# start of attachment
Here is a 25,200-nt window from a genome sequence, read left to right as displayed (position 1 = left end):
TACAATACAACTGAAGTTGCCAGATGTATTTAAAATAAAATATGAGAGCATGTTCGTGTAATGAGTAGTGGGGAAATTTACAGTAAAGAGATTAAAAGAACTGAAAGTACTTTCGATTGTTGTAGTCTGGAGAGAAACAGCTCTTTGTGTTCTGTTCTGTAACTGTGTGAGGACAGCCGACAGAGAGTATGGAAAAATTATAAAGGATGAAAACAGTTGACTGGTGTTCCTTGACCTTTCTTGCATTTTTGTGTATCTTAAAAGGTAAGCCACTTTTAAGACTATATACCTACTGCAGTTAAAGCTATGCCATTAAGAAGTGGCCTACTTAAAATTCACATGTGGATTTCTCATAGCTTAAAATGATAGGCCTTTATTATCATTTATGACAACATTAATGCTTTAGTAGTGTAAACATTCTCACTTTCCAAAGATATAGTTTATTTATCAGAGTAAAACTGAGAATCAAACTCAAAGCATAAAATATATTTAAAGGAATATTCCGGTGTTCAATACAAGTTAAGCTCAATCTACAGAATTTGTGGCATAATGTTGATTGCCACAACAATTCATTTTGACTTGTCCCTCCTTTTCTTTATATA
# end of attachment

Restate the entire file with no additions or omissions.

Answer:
Here is a 25,200-nt window from a genome sequence, read left to right as displayed (position 1 = left end):
TACAATACAACTGAAGTTGCCAGATGTATTTAAAATAAAATATGAGAGCATGTTCGTGTAATGAGTAGTGGGGAAATTTACAGTAAAGAGATTAAAAGAACTGAAAGTACTTTCGATTGTTGTAGTCTGGAGAGAAACAGCTCTTTGTGTTCTGTTCTGTAACTGTGTGAGGACAGCCGACAGAGAGTATGGAAAAATTATAAAGGATGAAAACAGTTGACTGGTGTTCCTTGACCTTTCTTGCATTTTTGTGTATCTTAAAAGGTAAGCCACTTTTAAGACTATATACCTACTGCAGTTAAAGCTATGCCATTAAGAAGTGGCCTACTTAAAATTCACATGTGGATTTCTCATAGCTTAAAATGATAGGCCTTTATTATCATTTATGACAACATTAATGCTTTAGTAGTGTAAACATTCTCACTTTCCAAAGATATAGTTTATTTATCAGAGTAAAACTGAGAATCAAACTCAAAGCATAAAATATATTTAAAGGAATATTCCGGTGTTCAATACAAGTTAAGCTCAATCTACAGAATTTGTGGCATAATGTTGATTGCCACAACAATTCATTTTGACTTGTCCCTCCTTTTCTTTATATA